Bringing Italy out East
Guardian Business Reporter
Published: Jul 19, 2013
Some might say there is nothing sweeter than having the ability to fully pursue your passion and then being able to share that with others, and that is exactly what Sara Volponi has achieved. The executive pastry chef believes just one bite into any of her fresh baked goods will give you that feeling.
In this week’s edition of Da Plunge, Volponi said that it was her love for her birthplace, Italy, along with her passion for food and being able to share that with others, which led her to open up Italian Dolce. Volponi started baking at home two years ago, supplying Starbucks with her goods. Now, from her storefront location in the Seagrapes Shopping Plaza she provides the popular coffee brand with eight specialty items. Her specialities include banana bread, chocolate chip brownies, lemon and yogurt muffins, rum raisin scones, white chocolate raspberry bliss and a spice coffee cake for the popular coffee brand.
“At Italian Dolce, we make Italian and local pastries. Everything is made from scratch, no preservatives or food coloring,” she said. “Sometime back, I was in the Starbucks Marathon Mall location and we were talking to the person behind the counter about food and pastries. I wasn’t impressed with the pastry selection that I saw so I asked them if they wanted to try something new. They gave me the manager’s number, I spoke with them and they tried some samples. And as they say, the rest is history.”
Italian Dolce officially opened its doors three months ago and has five employees, four full-time and one part-time. In addition to now selling to the general public under her own company’s identity, Italian Dolce supplies Solomon’s Fresh Market with pastries.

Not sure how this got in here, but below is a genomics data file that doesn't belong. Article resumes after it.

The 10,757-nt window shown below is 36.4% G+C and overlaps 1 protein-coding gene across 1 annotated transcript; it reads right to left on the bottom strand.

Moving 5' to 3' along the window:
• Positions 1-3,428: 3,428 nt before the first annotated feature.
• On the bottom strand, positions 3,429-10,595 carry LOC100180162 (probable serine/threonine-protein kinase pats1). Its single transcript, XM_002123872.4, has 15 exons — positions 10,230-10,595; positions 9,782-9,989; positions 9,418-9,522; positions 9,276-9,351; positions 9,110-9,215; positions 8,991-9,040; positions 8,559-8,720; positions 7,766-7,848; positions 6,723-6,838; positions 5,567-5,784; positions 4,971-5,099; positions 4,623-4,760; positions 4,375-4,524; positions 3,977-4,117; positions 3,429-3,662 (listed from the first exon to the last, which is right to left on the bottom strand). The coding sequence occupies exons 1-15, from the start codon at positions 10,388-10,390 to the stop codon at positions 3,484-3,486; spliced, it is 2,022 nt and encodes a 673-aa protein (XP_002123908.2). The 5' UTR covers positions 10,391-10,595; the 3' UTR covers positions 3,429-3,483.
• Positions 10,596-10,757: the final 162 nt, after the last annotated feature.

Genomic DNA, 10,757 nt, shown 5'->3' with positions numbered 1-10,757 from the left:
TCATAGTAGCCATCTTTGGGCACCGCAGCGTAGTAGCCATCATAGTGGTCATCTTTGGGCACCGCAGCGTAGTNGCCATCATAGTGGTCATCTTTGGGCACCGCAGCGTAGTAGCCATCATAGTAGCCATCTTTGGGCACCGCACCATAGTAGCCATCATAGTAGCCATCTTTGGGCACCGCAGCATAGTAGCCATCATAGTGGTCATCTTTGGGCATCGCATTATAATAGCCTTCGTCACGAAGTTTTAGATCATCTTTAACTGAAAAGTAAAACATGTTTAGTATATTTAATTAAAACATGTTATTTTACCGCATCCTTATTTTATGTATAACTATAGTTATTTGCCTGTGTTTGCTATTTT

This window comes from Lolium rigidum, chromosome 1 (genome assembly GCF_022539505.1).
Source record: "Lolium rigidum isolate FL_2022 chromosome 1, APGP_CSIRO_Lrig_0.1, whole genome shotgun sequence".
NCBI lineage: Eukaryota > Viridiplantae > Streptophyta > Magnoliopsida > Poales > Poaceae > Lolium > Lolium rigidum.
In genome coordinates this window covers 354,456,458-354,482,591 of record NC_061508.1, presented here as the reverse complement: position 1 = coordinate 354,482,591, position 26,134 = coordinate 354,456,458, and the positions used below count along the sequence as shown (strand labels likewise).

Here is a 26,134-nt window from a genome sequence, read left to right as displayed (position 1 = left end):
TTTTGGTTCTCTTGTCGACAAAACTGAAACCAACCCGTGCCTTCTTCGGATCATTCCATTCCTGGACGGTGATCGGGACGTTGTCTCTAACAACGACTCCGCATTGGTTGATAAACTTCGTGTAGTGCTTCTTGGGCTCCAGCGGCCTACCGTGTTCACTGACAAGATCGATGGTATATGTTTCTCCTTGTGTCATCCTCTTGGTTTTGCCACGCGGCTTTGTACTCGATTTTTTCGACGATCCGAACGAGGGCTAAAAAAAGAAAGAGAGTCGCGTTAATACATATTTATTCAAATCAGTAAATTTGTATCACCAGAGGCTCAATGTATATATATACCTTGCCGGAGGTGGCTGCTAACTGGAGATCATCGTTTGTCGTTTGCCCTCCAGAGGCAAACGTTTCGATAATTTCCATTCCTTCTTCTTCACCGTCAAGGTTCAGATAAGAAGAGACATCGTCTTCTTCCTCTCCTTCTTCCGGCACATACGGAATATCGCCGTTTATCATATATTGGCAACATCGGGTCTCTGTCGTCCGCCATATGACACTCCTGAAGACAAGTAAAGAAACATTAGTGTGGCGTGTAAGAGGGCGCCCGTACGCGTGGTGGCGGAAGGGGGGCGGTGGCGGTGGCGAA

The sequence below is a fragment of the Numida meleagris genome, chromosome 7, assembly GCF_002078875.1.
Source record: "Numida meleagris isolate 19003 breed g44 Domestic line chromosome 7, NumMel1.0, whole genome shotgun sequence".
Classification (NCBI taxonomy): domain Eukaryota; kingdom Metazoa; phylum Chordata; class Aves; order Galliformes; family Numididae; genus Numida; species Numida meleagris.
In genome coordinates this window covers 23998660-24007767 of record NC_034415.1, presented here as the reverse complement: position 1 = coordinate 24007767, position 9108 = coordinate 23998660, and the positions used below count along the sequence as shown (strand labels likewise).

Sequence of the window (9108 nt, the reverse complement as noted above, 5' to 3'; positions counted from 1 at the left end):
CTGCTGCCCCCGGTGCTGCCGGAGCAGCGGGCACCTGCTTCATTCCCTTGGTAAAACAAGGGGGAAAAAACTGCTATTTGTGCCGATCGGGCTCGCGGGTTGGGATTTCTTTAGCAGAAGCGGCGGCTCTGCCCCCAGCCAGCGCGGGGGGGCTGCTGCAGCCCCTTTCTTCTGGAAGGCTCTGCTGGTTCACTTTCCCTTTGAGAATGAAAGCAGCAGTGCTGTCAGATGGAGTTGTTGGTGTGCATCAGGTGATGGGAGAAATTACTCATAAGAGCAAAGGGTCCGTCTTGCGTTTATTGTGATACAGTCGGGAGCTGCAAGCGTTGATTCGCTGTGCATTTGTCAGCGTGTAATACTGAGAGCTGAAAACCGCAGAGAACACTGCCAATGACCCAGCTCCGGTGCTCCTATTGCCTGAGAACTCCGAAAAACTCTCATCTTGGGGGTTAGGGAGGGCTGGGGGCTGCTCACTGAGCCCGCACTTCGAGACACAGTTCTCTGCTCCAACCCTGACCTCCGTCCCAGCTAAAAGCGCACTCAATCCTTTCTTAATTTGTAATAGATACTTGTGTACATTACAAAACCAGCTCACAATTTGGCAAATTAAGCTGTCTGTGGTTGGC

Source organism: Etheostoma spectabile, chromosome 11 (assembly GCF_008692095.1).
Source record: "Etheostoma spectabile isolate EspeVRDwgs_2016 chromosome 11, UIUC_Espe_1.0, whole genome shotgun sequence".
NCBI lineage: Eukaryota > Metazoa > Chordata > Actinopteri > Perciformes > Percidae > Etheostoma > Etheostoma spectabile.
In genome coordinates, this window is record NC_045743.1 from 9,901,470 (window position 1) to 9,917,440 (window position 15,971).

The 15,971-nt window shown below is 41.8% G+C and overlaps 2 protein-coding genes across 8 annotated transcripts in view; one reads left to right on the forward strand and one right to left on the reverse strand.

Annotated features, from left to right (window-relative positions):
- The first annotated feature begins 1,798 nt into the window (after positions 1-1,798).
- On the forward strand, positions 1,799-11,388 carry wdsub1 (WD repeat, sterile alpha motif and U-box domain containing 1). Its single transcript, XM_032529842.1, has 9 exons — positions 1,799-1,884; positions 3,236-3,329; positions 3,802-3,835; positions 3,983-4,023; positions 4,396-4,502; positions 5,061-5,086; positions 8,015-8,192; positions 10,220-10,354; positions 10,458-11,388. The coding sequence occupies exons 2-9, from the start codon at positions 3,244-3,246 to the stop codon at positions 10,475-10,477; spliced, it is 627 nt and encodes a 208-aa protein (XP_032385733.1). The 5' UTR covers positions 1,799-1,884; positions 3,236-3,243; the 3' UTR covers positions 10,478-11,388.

“I have been working by myself for the last two years. However, since opening Italian Dolce, I’ve hired help because the business grew and I could no longer do it by myself. I have five employees. Since opening, people are expressing delight in having a bakery in the east because there is not that much in the area,” Volponi shared.
In addition to pastries, Italian Dolce also offer sandwiches, soups, pizzas and other lunch delights. “People are starting to appreciate my fresh baked goods. On Saturdays, I make pizza. I try to do something different from any of the other local bakeries. We offer our customers different samples,” she pointed out. “The things that are sold at Italian Dolce can’t be found anywhere else on the island. I want to bake items that can’t be found anywhere else. Taking that approach is not always an easy road because Bahamians are used to certain items like guava duff and rolls. But there are those that like to try different things. We adapt to the taste of our customers. I use local flavors to produce my goods.”
In the future, Volponi hopes to have another location in the western part of the island and possibly another one in the Family Islands.
|Last Updated on Friday, 19 July 2013 15:37|
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